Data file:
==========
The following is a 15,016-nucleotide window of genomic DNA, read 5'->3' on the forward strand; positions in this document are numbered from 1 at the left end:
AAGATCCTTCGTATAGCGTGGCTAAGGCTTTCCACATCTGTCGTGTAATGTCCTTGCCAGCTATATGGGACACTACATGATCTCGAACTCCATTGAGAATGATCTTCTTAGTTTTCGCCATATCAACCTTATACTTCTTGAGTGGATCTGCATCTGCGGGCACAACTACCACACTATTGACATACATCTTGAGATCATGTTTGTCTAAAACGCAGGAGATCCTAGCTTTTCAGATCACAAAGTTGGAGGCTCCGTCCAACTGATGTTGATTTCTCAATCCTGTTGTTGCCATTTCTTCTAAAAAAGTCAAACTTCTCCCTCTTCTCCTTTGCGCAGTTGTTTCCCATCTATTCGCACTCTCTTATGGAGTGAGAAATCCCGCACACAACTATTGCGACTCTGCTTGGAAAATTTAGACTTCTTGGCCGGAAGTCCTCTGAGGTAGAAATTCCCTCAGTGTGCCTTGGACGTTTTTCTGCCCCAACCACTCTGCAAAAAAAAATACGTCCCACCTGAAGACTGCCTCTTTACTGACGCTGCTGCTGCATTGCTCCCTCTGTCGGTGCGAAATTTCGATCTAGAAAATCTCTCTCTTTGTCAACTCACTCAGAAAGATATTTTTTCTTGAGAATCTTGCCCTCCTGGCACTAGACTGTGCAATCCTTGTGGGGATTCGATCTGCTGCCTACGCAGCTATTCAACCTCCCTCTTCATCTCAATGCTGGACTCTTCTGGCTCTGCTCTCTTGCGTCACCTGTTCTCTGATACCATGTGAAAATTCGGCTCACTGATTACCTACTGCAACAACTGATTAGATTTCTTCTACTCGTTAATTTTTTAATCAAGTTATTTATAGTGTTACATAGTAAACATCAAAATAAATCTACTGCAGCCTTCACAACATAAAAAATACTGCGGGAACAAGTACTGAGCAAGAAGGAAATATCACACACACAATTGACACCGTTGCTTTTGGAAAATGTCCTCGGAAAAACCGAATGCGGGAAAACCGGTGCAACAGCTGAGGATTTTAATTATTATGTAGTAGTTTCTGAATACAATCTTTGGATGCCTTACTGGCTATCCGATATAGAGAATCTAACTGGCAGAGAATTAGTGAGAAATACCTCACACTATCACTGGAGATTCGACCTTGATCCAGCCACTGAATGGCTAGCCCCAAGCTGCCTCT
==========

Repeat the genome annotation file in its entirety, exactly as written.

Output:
The following is a 15,016-nucleotide window of genomic DNA, read 5'->3' on the forward strand; positions in this document are numbered from 1 at the left end:
AAGATCCTTCGTATAGCGTGGCTAAGGCTTTCCACATCTGTCGTGTAATGTCCTTGCCAGCTATATGGGACACTACATGATCTCGAACTCCATTGAGAATGATCTTCTTAGTTTTCGCCATATCAACCTTATACTTCTTGAGTGGATCTGCATCTGCGGGCACAACTACCACACTATTGACATACATCTTGAGATCATGTTTGTCTAAAACGCAGGAGATCCTAGCTTTTCAGATCACAAAGTTGGAGGCTCCGTCCAACTGATGTTGATTTCTCAATCCTGTTGTTGCCATTTCTTCTAAAAAAGTCAAACTTCTCCCTCTTCTCCTTTGCGCAGTTGTTTCCCATCTATTCGCACTCTCTTATGGAGTGAGAAATCCCGCACACAACTATTGCGACTCTGCTTGGAAAATTTAGACTTCTTGGCCGGAAGTCCTCTGAGGTAGAAATTCCCTCAGTGTGCCTTGGACGTTTTTCTGCCCCAACCACTCTGCAAAAAAAAATACGTCCCACCTGAAGACTGCCTCTTTACTGACGCTGCTGCTGCATTGCTCCCTCTGTCGGTGCGAAATTTCGATCTAGAAAATCTCTCTCTTTGTCAACTCACTCAGAAAGATATTTTTTCTTGAGAATCTTGCCCTCCTGGCACTAGACTGTGCAATCCTTGTGGGGATTCGATCTGCTGCCTACGCAGCTATTCAACCTCCCTCTTCATCTCAATGCTGGACTCTTCTGGCTCTGCTCTCTTGCGTCACCTGTTCTCTGATACCATGTGAAAATTCGGCTCACTGATTACCTACTGCAACAACTGATTAGATTTCTTCTACTCGTTAATTTTTTAATCAAGTTATTTATAGTGTTACATAGTAAACATCAAAATAAATCTACTGCAGCCTTCACAACATAAAAAATACTGCGGGAACAAGTACTGAGCAAGAAGGAAATATCACACACACAATTGACACCGTTGCTTTTGGAAAATGTCCTCGGAAAAACCGAATGCGGGAAAACCGGTGCAACAGCTGAGGATTTTAATTATTATGTAGTAGTTTCTGAATACAATCTTTGGATGCCTTACTGGCTATCCGATATAGAGAATCTAACTGGCAGAGAATTAGTGAGAAATACCTCACACTATCACTGGAGATTCGACCTTGATCCAGCCACTGAATGGCTAGCCCCAAGCTGCCTCT